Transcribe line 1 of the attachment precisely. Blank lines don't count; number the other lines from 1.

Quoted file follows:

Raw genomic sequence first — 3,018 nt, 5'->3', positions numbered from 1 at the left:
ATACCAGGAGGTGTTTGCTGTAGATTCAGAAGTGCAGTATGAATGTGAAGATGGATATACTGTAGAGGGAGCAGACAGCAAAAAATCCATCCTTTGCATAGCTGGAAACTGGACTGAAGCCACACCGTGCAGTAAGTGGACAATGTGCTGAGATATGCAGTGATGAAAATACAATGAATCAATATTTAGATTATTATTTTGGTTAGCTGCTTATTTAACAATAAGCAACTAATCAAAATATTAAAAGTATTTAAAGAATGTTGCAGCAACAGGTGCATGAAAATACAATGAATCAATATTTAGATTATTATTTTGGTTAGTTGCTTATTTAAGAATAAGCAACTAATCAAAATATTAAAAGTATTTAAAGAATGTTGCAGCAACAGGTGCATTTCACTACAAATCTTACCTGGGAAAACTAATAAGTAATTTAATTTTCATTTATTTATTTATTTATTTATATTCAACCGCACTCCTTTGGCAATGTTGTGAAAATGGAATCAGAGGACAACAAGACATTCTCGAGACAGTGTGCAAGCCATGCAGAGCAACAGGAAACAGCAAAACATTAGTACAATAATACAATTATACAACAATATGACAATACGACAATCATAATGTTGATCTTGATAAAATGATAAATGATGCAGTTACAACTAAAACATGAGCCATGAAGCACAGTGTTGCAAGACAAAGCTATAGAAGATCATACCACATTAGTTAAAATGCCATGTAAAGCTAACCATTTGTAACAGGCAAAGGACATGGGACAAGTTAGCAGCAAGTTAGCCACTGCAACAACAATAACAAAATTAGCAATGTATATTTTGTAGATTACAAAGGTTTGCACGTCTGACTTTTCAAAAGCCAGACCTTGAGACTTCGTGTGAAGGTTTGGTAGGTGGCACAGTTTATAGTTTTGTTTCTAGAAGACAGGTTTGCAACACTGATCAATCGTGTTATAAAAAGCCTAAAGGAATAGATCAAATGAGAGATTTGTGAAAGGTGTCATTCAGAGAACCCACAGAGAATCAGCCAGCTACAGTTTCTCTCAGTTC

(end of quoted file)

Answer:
Raw genomic sequence first — 3,018 nt, 5'->3', positions numbered from 1 at the left: